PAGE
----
Yesterday evening, K and I made a big leap, and we made it to our sunset viewpoint for the first time in about 10 weeks! It's not a long walk but it's been beyond K's reach for a long time. We both savored the moment.
Our stroll was short because I wasn't sure if K's paw was hurting her. I covered up her paw and headed out with R for a snow bike ride. Wow, the view from Hug Hill awed me with a veil of winter clouds curtaining the mountains below a brilliant blue sky.
Our winter winds that relentlessly buffet us from the west have arrived. The Chinook wind becomes a constant companion when outdoors in the winter, muffling all other sounds and sapping my energy reserves. It's a flow of energy rocketing at us from the mountains, often whooshing so hard that I can't stay upright on my bike. I always wonder - Where is that energy coming from? If we're being infused with wind energy, someplace else must be in an energy trough...
After R's short ride with me, I went out on my snowbike to explore some of the most obscure trails that I know. To my utter surprise, as I struggled up a steep and snowy hillside, I spotted extremely fresh bear tracks. They were so fresh that the snow under the bear's heel was still loose, unlike old tracks that are frozen into place.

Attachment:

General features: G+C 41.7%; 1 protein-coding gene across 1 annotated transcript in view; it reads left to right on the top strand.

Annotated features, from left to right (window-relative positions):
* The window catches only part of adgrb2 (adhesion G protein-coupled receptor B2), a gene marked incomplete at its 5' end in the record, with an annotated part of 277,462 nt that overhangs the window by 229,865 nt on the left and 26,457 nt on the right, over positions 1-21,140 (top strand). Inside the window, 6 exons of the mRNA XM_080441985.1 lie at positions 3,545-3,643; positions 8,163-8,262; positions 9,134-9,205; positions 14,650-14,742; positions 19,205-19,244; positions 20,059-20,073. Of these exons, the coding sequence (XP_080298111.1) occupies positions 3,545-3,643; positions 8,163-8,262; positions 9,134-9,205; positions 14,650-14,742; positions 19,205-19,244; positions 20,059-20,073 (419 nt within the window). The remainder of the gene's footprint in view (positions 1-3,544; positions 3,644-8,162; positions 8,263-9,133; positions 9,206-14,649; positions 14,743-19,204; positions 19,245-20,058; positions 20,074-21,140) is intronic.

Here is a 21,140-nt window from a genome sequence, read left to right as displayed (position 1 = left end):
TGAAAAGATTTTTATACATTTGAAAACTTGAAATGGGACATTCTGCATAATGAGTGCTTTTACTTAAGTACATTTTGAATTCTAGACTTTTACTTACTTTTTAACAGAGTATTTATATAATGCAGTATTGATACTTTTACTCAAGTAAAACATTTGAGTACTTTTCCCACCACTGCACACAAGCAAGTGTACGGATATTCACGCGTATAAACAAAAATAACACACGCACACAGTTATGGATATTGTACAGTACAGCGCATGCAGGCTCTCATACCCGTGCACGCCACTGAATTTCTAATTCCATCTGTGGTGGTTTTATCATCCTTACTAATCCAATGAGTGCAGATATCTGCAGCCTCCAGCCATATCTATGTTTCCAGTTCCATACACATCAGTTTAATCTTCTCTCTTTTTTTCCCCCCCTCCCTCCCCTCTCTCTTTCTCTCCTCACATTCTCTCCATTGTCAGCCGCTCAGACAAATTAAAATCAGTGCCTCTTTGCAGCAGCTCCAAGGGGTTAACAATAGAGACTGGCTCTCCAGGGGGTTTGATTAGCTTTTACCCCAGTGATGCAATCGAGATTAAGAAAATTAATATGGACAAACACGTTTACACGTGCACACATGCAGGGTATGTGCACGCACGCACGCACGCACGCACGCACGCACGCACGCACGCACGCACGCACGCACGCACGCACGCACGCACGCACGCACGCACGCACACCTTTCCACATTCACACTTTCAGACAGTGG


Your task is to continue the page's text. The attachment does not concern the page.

I followed the tracks for a short distance, getting a good idea of the general area that the bear was aiming for. However, I didn't follow the tracks very far because the bear didn't have a big head start. Now, I have another area to search for a den later this winter!
Here's an example of an old track. I ran across a preserved track from the bear who came through a trail in the area more than a week ago. Last week's bear was big compared to today's visitor. The hind paw track has my chemical handwarmer next to it for scale (the handwarmer is 3.25" long).